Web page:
If you are a dealer, and you have not heard that federal and state authorities are in a serious crackdown on advertising violations, you must be living under a rock. For the last several years, there has been a steady increase in ad violation claims, with the most recent and most attention-getting initiatives being the Federal Trade Commission (FTC)’s “Operation Steer Clear” and “Operation Ruse Control.”
With all the publicity about regulatory scrutiny of dealership ads, I find it hard to work up much sympathy for a dealer who hasn’t gotten the word and is playing “ad roulette.” That was certainly my reaction when I read the latest report of one of these enforcement actions.
The Office of the Attorney General of Tennessee announced on April 20th that it had reached a settlement with a Tennessee auto dealer that the AG and the Tennessee Division of Consumer Affairs had charged with using deceptive business practices to target military families. The dealer, Wholesale Inc., agreed to immediately change its advertising practices and pay the state $50,000.
A county court approved the settlement between Wholesale Inc., the Tennessee Attorney General’s Office, and the Tennessee Division of Consumer Affairs. The settlement agreement centered around two advertising mailers sent to would-be customers. One mailer specifically targeted servicemembers living near Fort Campbell.
After reviewing a servicemember’s complaint, the state alleged that the defendant made numerous false representations in violation of the Tennessee Consumer Protection Act. According to the state, a fictitious lender called “CreditAble Auto Funding” claiming to be “by military, for military” was offering “a limited amount of loans to military personnel.”
Under the settlement, Wholesale Inc. must maintain proof to support all ad claims and will be required to include the company name on all ads sent to consumers. Wholesale Inc. also must develop written policies and procedures for reviewing and approving its ads.
Nothing in the settlement agreement mentioned an ad agency, but I’ll bet my favorite bass lure that this dealer didn’t dream up this ad campaign, and that some ad agency has come up with an ad program it sells to dealers located near military bases. Some ad agencies seem to believe that it’s OK to say anything in an ad that will bring potential car buyers in the door — I’ve seen ad packages offered to dealers that seem to have absolutely no regard for the truth of the statements the ads make. If the dealer bites and buys the ad package, those statements, of course, become the dealer’s statements.
If my suspicions are correct, one lesson from this Tennessee action is clear. The authorities will hold the dealer accountable for every ad, and every claim in every ad, the dealer uses. They will require that the dealer “substantiate” each claim made in the ad. So if an ad describes a creditor company as “by military, for military,” it is the dealer’s responsibility to determine whether that statement is true. If a creditor named in an ad turns out not to exist, the authorities will hold the dealership responsible for implying or stating in its ad that the creditor is real.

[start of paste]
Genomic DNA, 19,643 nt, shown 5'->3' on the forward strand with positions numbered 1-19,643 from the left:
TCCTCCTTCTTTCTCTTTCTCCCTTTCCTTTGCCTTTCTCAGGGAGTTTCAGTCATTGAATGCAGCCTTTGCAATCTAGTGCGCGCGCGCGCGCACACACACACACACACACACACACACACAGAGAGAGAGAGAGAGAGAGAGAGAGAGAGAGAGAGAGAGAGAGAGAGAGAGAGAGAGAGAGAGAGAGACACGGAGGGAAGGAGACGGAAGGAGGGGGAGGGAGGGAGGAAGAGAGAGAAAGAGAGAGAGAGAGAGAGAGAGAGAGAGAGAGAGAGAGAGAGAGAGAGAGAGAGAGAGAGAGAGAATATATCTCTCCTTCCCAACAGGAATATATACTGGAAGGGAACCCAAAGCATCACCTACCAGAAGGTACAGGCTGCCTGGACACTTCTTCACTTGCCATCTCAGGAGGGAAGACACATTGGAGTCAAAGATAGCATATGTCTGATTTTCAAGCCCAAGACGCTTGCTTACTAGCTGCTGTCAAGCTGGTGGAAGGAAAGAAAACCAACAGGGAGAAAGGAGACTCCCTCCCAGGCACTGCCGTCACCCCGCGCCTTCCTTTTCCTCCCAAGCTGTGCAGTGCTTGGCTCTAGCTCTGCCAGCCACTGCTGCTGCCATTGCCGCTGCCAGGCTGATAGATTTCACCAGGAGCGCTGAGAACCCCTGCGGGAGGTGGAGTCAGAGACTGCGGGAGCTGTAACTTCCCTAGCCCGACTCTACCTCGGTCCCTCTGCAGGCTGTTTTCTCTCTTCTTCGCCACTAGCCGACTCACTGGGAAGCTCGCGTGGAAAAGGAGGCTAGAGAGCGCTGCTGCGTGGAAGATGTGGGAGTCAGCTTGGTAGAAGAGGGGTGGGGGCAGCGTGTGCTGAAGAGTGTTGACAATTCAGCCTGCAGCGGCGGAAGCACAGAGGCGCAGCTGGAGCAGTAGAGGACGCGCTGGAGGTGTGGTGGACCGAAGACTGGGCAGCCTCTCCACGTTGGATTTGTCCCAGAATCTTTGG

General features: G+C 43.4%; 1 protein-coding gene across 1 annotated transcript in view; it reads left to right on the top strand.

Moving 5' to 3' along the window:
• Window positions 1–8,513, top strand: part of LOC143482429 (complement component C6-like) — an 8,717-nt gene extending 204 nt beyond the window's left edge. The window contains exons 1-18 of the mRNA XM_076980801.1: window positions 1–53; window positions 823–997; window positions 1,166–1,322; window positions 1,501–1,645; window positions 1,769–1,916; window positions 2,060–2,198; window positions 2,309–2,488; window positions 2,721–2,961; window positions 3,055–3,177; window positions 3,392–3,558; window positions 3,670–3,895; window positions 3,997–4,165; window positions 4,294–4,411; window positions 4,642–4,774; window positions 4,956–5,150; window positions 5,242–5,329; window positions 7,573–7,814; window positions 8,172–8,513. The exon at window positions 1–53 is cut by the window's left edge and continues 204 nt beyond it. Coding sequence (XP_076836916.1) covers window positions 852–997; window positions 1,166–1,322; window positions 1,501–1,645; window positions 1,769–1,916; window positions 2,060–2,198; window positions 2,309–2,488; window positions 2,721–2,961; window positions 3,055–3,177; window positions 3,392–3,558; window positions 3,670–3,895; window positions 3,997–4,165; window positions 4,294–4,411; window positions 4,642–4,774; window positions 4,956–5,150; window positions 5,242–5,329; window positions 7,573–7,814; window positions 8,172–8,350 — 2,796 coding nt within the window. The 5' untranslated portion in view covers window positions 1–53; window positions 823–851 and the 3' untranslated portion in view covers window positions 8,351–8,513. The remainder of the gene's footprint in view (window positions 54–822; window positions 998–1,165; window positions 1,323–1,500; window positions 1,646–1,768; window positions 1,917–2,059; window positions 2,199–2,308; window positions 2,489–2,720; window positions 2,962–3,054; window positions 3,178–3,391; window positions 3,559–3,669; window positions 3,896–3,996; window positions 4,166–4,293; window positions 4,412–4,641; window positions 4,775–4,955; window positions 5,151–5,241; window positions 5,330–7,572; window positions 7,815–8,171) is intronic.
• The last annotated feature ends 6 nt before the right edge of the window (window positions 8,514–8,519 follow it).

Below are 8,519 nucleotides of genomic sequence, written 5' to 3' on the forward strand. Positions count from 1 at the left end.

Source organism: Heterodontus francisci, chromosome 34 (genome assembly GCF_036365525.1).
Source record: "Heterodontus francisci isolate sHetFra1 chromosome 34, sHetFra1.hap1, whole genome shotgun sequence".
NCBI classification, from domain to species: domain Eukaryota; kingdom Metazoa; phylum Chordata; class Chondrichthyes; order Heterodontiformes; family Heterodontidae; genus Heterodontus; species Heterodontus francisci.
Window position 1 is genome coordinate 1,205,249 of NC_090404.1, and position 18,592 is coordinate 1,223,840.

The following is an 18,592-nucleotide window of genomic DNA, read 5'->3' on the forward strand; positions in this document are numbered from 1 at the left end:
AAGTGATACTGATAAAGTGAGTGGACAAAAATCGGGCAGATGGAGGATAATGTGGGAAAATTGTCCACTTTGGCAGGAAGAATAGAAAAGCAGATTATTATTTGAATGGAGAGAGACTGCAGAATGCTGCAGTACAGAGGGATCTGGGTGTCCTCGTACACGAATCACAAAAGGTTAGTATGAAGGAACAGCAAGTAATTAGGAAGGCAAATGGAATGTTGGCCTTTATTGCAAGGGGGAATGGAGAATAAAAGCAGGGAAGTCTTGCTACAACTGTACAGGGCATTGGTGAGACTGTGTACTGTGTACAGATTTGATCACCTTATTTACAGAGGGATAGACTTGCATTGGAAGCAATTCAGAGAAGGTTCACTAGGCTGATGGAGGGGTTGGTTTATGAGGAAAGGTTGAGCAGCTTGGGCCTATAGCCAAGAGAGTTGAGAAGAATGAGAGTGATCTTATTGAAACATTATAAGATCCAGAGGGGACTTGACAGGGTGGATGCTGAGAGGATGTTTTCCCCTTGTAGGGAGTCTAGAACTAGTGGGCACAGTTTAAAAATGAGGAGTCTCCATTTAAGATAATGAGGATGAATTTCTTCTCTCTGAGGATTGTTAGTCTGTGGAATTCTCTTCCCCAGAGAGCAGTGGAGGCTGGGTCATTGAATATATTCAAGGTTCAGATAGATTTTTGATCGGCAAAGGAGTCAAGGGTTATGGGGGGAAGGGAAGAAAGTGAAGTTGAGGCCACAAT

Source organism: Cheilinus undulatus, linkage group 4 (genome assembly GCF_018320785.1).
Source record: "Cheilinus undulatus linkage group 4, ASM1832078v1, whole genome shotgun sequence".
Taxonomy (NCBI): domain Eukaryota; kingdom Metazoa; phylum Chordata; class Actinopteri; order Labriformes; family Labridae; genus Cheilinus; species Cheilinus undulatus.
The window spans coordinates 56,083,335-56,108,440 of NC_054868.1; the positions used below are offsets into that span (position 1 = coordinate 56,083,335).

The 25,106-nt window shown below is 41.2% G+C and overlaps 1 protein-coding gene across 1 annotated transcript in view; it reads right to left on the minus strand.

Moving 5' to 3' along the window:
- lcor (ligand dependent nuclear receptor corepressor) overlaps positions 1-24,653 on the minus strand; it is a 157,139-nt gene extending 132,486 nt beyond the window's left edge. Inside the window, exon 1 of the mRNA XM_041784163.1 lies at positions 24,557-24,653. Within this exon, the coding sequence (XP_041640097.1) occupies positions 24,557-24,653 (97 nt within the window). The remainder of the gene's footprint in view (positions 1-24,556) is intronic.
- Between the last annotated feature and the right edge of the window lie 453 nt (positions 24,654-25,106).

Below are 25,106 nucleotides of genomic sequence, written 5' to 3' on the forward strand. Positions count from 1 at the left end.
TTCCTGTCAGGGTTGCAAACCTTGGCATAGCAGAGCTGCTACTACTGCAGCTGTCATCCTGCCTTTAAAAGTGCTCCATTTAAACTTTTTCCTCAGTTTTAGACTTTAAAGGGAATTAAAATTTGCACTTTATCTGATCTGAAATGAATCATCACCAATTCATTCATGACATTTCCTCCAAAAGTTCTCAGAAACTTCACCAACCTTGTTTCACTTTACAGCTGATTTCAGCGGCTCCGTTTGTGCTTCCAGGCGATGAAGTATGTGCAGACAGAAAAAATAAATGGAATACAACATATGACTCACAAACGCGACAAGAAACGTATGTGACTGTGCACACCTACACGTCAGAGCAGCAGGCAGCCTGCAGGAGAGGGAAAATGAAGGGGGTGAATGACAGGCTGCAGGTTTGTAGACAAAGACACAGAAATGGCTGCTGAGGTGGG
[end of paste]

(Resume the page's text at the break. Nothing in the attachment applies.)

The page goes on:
Another lesson is equally clear: Not only must dealerships pay attention to federal laws like the Truth in Lending Act and the Consumer Leasing Act, they must contend with the Federal Trade Commission and state attorneys general — enforcers of prohibitions against unfair acts and practices.
So what should a dealership do to avoid being in the crosshairs of the ad police? I can think of a few things.
First, it a dealership’s ads come from an ad agency, the dealership should do a “due diligence” review of the agency to determine whether its ads have ever created problems for dealers. The agency should be questioned about the level of dealer compliance training, if any, its personnel have received, and should agree to stand behind the compliance of its ads.
Then the dealer should read the ads and confirm that the statements in them are accurate and complete. If the statements make claims, the dealer should assume that those claims may, at some point, be challenged, so all such claims should be substantiated in writing before the ads are used.
Finally, the dealer should confirm that the ads meet the requirements of federal and state law, including, where applicable, laws regulating merchants generally, dealers specifically and, where applicable, any ad involving a lottery, a game of chance or other regulated activity. That sort of confirmation may require the advice of counsel, but there are many helpful ad compliance materials available on the FTC’s website and on the websites of organizations such as state auto dealer associations.
Your entire ad review process should be in writing and reviewed by counsel and should be updated periodically. All of these chores should be the responsibility of the dealership’s compliance officer.
Your dealership doesn’t have a compliance officer? Oh my!
We need to talk.